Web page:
Is Pheed the New Twitter?
Miley Cyrus seems to think so. As does Ashley Tisdale, David Guetta, Paris Hilton, Chris Brown, and thousands of others who have joined the site in a matter of days.
So what is Pheed?
In short, think of it as Twitter, with a business plan. We always hear of “the-next-greatest-idea” social network that thinks it has what it takes to compete with the likes of Facebook, Twitter, YouTube, or Instagram. Yet we also see big brands like Myspace or Google+ struggling to get in the game. So what makes Pheed any different? Why won’t this site crash and burn after a short run of attention, like so many others?
Pheed’s Secret Sauce:
It’s pretty simple, if you allow influencers to charge for content, high quality content will be produced. Pheed enables users to share all forms of digital content, including text, photo, audio, video, and live broadcasts. “Pheeders” then have the option to share for free or at a premium, either by applying a monthly subscription fee to their channel or setting up a pay-per-view live broadcast event. Users can charge anywhere from $1.99 to $34.99 per view, or $1.99 to $34.99 per month. In both cases, the user selects their own pricing and owns all of the content. Pheed makes money by taking half of the revenue, which covers bandwidth and storage, payment processing, and of course, Pheed’s profits.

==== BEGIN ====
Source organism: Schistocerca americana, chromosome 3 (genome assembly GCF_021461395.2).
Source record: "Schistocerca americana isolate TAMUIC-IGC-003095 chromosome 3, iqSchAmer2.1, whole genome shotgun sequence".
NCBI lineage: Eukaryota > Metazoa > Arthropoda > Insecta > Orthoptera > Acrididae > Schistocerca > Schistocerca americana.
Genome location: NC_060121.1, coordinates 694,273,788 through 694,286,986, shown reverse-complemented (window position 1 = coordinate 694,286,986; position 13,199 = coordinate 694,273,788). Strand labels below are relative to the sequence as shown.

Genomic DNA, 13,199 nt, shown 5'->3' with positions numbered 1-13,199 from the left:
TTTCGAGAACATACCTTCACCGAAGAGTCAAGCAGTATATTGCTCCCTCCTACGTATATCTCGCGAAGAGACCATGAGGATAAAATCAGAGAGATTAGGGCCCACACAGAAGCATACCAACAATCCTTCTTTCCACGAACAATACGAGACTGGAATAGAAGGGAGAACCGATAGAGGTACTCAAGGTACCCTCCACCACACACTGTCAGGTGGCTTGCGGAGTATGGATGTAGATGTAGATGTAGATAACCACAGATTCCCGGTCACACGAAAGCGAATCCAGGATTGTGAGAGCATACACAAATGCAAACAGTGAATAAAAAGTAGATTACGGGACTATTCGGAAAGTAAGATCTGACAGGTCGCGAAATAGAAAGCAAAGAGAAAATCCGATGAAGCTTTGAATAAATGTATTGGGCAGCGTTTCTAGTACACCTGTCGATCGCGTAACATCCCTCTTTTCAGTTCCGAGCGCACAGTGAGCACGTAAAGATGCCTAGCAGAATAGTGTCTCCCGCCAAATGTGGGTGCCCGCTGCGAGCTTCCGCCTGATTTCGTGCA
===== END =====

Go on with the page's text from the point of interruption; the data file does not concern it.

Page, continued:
The folks at Pheed see a lot of problems with current social networks –namely, the fact that users are somewhat limited on Twitter, or bored of Facebook. There’s just too much noise, and that means most of the content quality is poor. Because of this, people become focused on gaining followers rather than using the platforms for what they’re actually meant to do: share quality content.
O.D. Kobo, Pheed CEO and co-founder, who is a veteran in the game of creating successful online ventures, thinks that it is time to introduce quality content online by giving the power and platform directly to the content providers. He believes that if the option to monetize is there, users will be motivated to create quality content. Whether that’s concerts from someone’s living room or studio, comedy stand-up from the kitchen, interviews on pay-per-view, or a boxing match, there is no limit to what users can do and earn.
Miley Cyrus recently launched her own Pheed, and her audio recording drew 10,000 visitors to the site in just half a second. To me, Pheed is akin to the bonus footage that comes with a DVD—if fans really care about the celebrity, influencer, or content producer enough that they’d pay to see their private or exclusive content, Pheed will be a win-win for both the fan and the celeb.
Time will tell. Pheed has a good opportunity to succeed if it stays focused and doesn’t try to become a jack-of-all-trades. For now, it’s safe to say Pheed is a site we should all keep an eye on—its Twitter-with-a-business-model approach stands to seriously impact the social media game.